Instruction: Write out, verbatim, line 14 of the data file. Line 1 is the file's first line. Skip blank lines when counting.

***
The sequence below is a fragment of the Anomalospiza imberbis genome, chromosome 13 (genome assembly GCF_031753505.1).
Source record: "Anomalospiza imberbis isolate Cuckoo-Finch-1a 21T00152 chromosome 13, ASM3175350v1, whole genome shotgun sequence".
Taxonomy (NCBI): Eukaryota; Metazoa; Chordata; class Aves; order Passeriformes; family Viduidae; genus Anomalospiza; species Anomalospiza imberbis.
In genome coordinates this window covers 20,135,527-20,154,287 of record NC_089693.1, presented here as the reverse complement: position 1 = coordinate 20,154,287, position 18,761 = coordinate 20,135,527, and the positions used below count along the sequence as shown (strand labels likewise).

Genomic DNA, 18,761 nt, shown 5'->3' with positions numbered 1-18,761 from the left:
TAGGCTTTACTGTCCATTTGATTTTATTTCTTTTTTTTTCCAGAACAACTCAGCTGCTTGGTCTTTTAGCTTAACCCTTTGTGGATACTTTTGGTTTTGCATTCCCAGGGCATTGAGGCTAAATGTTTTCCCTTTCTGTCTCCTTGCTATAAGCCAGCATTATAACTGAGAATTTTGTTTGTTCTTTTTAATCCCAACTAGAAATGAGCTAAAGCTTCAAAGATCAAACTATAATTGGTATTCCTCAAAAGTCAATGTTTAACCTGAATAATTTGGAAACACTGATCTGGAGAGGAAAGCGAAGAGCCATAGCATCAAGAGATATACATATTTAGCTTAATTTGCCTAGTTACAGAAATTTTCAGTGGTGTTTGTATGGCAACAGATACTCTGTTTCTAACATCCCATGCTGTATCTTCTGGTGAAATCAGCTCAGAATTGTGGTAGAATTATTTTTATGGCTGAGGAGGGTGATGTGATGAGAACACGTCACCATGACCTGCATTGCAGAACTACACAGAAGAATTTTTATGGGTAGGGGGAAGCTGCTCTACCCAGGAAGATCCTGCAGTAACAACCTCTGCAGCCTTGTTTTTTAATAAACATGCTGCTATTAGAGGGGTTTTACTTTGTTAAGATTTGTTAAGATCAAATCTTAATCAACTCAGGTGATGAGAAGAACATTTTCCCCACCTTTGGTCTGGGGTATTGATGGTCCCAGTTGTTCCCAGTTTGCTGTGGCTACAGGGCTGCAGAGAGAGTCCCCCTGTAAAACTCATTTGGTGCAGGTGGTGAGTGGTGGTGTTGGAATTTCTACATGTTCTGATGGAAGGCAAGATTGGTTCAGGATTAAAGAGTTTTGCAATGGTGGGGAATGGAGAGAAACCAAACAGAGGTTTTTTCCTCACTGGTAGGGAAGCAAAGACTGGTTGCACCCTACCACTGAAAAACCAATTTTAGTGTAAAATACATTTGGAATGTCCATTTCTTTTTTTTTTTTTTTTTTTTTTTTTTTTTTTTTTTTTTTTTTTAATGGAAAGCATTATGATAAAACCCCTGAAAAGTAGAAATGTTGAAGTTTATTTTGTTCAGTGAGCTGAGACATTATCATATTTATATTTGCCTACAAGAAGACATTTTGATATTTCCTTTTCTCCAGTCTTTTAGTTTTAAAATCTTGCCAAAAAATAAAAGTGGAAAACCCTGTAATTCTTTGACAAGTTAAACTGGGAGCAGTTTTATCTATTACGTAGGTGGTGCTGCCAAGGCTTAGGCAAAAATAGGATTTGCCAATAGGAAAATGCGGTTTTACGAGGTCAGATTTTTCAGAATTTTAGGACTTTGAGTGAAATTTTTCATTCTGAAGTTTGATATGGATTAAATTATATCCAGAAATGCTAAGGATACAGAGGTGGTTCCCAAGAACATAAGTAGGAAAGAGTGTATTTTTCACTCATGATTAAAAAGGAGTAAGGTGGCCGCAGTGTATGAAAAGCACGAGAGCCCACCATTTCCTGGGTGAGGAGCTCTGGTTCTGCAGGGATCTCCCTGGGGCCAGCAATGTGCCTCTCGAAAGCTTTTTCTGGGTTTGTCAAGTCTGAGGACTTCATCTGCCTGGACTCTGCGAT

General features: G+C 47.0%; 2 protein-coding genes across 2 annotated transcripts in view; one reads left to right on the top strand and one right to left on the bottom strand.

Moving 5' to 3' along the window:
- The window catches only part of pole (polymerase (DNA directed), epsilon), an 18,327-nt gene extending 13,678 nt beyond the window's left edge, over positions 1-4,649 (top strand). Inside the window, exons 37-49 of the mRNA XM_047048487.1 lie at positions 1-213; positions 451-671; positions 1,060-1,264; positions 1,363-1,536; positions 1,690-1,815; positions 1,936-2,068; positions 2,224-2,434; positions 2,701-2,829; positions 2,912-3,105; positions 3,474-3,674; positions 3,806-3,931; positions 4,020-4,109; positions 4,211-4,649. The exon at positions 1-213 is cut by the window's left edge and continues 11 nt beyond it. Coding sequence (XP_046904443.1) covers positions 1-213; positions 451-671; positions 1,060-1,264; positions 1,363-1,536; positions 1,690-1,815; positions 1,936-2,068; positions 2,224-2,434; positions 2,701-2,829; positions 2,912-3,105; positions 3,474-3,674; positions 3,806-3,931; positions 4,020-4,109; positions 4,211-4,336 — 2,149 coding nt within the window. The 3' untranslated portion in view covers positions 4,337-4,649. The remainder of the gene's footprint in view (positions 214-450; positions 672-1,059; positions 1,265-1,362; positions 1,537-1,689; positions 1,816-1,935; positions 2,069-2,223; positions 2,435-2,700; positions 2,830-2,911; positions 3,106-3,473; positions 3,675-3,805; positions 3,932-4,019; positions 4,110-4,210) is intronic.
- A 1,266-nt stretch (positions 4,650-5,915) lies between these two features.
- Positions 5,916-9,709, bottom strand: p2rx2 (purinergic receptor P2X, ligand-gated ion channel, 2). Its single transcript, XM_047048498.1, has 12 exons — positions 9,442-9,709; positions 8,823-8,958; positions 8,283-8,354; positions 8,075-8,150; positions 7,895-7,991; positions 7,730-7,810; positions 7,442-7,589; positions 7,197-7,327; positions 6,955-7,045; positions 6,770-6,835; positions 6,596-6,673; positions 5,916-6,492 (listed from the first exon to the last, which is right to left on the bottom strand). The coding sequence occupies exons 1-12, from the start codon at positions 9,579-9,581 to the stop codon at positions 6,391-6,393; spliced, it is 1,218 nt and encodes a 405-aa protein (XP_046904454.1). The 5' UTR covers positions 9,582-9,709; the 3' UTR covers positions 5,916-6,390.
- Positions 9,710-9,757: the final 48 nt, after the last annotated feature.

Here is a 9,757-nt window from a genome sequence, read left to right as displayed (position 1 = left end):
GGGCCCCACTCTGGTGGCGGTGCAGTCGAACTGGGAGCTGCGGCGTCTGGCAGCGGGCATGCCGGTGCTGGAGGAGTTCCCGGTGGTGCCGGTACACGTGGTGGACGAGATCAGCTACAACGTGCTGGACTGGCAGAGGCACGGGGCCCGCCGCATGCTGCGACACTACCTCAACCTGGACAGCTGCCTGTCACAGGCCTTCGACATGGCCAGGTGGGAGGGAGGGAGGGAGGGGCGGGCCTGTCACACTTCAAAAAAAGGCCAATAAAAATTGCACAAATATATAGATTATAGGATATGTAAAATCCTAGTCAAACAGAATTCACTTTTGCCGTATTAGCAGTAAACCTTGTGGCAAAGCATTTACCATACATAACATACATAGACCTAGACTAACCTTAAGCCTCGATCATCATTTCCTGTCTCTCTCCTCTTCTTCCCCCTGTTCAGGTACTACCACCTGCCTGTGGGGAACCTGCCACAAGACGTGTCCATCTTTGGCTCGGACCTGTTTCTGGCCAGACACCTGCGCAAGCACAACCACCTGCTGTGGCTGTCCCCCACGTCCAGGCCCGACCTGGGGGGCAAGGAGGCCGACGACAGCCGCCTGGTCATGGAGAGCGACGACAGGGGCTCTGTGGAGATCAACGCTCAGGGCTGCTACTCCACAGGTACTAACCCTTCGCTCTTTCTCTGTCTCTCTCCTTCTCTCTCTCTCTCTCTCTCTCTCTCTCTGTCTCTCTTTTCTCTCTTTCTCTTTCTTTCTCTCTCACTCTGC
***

GGGCCCCACTCTGGTGGCGGTGCAGTCGAACTGGGAGCTGCGGCGTCTGGCAGCGGGCATGCCGGTGCTGGAGGAGTTCCCGGTGGTGCCGGTACACGTGGTGGACGAGATCAGCTACAACGTGCTGGACTGGCAGAGGCACGGGGCCCGCCGCATGCTGCGACACTACCTCAACCTGGACAGCTGCCTGTCACAGGCCTTCGACATGGCCAGGTGGGAGGGAGGGAGGGAGGGGCGGGCCTGTCACACTTCAAAAAAAGGCCAATAAAAATTGCACAAATATATAGATTATAGGATATGTAAAATCCTAGTCAAACAGAATTCACTTTTGCCGTATTAGCAGTAAACCTTGTGGCAAAGCATTTACCATACATAACATACATAGACCTAGACTAACCTTAAGCCTCGATCATCATTTCCTGTCTCTCTCCTCTTCTTCCCCCTGTTCAGGTACTACCACCTGCCTGTGGGGAACCTGCCACAAGACGTGTCCATCTTTGGCTCGGACCTGTTTCTGGCCAGACACCTGCGCAAGCACAACCACCTGCTGTGGCTGTCCCCCACGTCCAGGCCCGACCTGGGGGGCAAGGAGGCCGACGACAGCCGCCTGGTCATGGAGAGCGACGACAGGGGCTCTGTGGAGATCAACGCTCAGGGCTGCTACTCCACAGGTACTAACCCTTCGCTCTTTCTCTGTCTCTCTCCTTCTCTCTCTCTCTCTCTCTCTCTCTCTCTGTCTCTCTTTTCTCTCTTTCTCTTTCTTTCTCTCTCACTCTGC